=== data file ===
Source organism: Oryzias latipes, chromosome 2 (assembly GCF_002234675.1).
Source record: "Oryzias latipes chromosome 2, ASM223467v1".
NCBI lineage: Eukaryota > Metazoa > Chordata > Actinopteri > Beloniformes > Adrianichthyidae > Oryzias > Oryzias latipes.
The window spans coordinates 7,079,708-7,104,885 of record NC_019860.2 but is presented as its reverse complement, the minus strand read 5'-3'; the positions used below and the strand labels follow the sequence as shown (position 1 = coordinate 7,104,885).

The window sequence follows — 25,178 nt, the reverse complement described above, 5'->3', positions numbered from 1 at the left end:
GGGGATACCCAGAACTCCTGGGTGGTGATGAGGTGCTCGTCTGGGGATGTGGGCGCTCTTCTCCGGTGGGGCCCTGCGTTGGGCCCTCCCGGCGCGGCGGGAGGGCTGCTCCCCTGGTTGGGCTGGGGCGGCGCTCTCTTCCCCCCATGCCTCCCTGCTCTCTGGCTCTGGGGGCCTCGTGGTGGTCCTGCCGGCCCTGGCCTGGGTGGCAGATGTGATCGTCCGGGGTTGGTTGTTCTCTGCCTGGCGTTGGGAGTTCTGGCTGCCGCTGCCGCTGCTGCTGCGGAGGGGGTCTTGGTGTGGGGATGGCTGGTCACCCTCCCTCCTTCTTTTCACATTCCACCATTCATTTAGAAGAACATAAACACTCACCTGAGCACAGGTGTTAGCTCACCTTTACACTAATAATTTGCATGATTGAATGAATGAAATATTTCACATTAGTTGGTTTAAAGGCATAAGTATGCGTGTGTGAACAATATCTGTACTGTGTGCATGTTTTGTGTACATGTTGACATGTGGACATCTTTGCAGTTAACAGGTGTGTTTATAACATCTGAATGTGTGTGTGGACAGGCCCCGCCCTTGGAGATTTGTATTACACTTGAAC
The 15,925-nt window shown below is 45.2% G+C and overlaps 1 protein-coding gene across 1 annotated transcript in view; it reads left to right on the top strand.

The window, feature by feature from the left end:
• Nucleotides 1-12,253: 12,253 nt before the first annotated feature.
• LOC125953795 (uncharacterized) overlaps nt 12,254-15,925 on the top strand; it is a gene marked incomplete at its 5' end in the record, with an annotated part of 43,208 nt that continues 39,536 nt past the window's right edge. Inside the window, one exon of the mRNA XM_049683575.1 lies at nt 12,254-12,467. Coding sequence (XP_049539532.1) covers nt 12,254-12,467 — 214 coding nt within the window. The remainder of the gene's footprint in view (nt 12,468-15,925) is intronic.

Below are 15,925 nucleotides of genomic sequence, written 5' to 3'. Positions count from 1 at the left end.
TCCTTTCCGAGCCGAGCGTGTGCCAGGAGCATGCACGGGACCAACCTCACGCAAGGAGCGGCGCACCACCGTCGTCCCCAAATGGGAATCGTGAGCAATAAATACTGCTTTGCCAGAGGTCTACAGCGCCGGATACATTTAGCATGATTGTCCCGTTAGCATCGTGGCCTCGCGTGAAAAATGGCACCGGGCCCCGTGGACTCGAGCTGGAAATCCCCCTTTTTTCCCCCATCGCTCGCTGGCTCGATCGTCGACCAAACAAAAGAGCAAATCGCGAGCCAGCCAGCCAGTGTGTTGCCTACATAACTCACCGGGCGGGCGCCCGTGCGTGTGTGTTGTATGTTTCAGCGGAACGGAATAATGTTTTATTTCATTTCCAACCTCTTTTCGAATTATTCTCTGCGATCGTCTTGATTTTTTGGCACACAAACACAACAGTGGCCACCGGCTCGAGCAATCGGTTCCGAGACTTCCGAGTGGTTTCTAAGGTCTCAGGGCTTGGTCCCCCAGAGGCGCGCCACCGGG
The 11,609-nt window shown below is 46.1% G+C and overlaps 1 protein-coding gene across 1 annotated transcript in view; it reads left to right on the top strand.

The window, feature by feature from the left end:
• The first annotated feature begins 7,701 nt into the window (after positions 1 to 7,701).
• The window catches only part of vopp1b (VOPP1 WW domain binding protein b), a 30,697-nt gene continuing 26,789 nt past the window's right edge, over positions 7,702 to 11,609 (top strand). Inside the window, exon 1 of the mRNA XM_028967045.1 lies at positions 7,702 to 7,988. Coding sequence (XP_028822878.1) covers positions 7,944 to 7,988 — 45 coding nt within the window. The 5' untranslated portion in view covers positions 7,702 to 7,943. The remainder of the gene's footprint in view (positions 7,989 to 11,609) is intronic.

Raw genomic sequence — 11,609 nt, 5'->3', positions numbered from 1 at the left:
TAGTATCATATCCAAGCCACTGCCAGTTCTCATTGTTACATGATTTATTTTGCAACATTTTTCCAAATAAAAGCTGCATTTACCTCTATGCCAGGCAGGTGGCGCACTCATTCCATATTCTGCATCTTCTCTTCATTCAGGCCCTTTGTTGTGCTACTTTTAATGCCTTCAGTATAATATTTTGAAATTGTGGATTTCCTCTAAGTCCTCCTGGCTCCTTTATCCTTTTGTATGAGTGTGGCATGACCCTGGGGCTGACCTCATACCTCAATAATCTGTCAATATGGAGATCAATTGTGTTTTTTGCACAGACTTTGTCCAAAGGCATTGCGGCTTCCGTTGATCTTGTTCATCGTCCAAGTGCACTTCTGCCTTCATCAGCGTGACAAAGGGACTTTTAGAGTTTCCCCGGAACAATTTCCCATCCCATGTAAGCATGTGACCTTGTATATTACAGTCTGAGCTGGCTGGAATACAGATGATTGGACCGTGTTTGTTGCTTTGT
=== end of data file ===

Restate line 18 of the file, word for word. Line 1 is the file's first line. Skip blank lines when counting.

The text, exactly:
TAGTATCATATCCAAGCCACTGCCAGTTCTCATTGTTACATGATTTATTTTGCAACATTTTTCCAAATAAAAGCTGCATTTACCTCTATGCCAGGCAGGTGGCGCACTCATTCCATATTCTGCATCTTCTCTTCATTCAGGCCCTTTGTTGTGCTACTTTTAATGCCTTCAGTATAATATTTTGAAATTGTGGATTTCCTCTAAGTCCTCCTGGCTCCTTTATCCTTTTGTATGAGTGTGGCATGACCCTGGGGCTGACCTCATACCTCAATAATCTGTCAATATGGAGATCAATTGTGTTTTTTGCACAGACTTTGTCCAAAGGCATTGCGGCTTCCGTTGATCTTGTTCATCGTCCAAGTGCACTTCTGCCTTCATCAGCGTGACAAAGGGACTTTTAGAGTTTCCCCGGAACAATTTCCCATCCCATGTAAGCATGTGACCTTGTATATTACAGTCTGAGCTGGCTGGAATACAGATGATTGGACCGTGTTTGTTGCTTTGT